Hit Songwriter Skip Ewing Paints a Scenic Picture with ‘Road to California’ (Exclusive)

“Every songwriter I know wants to write something that matters,” Skip Ewing tells American Songwriter. “It’s not just about charts. It’s about hearts.”

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As it turns out, Ewing knows how to write both songs that matter and chart-topping hits. The award-winning country singer/songwriter has penned 11 No. 1 singles for artists including Kenny Chesney (“You Had Me From Hello”), Clint Black (“Something That We Do”), Diamond Rio (“I Believe”), and Collin Raye (“Love, Me”). Meanwhile, his forthcoming album, Road to California, tugs on the heartstrings with songs about his beloved pup (“Road Dog”) and mental health struggles (“Knots”).

Ewing, a CMA Triple Play Award winner and BMI Songwriter of the Year recipient has spent close to 40 years penning songs. The Grammy, Tony, CMA, and ACM Award nominee moved to Nashville after high school in 1984 and quickly embedded himself into the songwriting scene. He says he simply followed the opportunities.

Skip Ewing (Photo by Linda Gordon Ewing)

“When I came to Nashville, I had a job,” he says. “I was offered a job to be an ensemble singer in a show at a place called Opryland. I basically ran away from home to do it. I got in the car with someone I didn’t know. I had my guitar, a banjo, a couple pairs of jeans, and some shirts, and that’s it, and I never went back.”

When he wasn’t on stage performing, Ewing was writing. One day he was working on a song when someone heard him and invited him to a writers’ night. That same evening in 1985 he was offered a publishing deal. His first taste of success was when George Jones recorded “One Hell of a Song.” Ewing later garnered a record deal, and his debut album, The Coast of Colorado, arrived in 1988.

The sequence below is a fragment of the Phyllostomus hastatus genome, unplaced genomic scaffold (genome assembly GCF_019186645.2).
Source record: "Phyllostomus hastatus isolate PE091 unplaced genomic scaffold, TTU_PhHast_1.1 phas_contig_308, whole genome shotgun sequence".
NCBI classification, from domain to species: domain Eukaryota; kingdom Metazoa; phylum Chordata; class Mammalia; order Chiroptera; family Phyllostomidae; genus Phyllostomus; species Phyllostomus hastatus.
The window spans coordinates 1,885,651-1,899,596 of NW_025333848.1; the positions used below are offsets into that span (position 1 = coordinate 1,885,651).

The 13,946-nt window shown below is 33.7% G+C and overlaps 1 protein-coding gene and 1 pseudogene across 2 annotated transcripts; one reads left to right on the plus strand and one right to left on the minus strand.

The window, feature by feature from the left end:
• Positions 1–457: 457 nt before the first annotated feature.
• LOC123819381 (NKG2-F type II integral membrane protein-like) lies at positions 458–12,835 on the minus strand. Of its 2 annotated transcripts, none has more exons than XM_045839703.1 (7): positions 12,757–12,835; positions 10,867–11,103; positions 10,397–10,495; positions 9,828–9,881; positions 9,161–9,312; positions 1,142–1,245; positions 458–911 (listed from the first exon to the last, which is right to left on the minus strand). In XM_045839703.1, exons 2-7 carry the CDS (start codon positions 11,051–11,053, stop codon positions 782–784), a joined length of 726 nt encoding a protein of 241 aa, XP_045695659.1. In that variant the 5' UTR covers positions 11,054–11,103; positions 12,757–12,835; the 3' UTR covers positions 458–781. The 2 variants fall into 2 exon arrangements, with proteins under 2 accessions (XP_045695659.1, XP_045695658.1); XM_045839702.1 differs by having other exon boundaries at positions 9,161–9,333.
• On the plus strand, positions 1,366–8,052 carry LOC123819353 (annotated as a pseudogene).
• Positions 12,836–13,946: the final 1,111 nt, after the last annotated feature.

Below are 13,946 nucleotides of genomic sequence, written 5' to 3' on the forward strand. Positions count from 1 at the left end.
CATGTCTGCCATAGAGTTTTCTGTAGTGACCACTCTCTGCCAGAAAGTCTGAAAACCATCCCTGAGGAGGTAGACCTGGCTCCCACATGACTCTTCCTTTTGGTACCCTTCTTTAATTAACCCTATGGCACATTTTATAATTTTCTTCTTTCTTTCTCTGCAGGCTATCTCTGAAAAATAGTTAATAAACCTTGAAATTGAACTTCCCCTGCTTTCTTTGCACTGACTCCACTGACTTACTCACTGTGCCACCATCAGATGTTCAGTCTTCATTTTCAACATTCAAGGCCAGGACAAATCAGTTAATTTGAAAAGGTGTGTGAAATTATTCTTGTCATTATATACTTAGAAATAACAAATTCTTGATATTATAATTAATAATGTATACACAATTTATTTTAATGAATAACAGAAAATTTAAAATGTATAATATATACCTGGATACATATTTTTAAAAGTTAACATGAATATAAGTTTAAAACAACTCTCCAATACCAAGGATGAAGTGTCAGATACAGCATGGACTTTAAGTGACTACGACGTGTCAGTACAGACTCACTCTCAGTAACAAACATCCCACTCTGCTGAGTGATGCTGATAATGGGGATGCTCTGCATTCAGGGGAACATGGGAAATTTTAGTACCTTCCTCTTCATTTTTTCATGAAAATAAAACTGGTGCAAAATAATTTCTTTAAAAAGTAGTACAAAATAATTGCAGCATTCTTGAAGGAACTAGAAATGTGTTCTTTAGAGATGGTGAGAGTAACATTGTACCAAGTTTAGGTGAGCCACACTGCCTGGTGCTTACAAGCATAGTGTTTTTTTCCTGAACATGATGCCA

“I didn’t set out to be a country songwriter or a songwriter at all,” he admits. “I didn’t say I wanted to be a star. I just wanted to express what I had to express artistically.”

Ewing’s first record did well and remains a fan favorite today. The project amassed several Top 20 songs, including the Top 3 hit “Burnin’ a Hole in My Heart.” However, as he continued his journey as a solo artist, Ewing says his artistic voice started to get compromised. 

A song he wrote and brought to a producer to record was deemed “terrible.” The track was ultimately recorded by Raye and became a three-week No. 1 hit in 1991.

“He said, ‘If you could bring me something that would play on country radio, maybe we could have a hit together. Otherwise, don’t come back,’” Ewing recalls the producer saying to him. “That song was No. 1 for multiple weeks. It was nominated for Song of the Year and that ‘terrible’ song that someone else recorded, a song called ‘Love, Me’ that Collin Raye had a hit on, even to this day, it still gets played a lot. I still play it out in our shows.”

It was a difficult pill to swallow when his former producer called his song terrible, but Ewing realized his songs were connecting despite what the industry told him at the time. He continued to write songs, many of which were recorded by country legends like George Strait, Willie Nelson, and Kenny Rogers.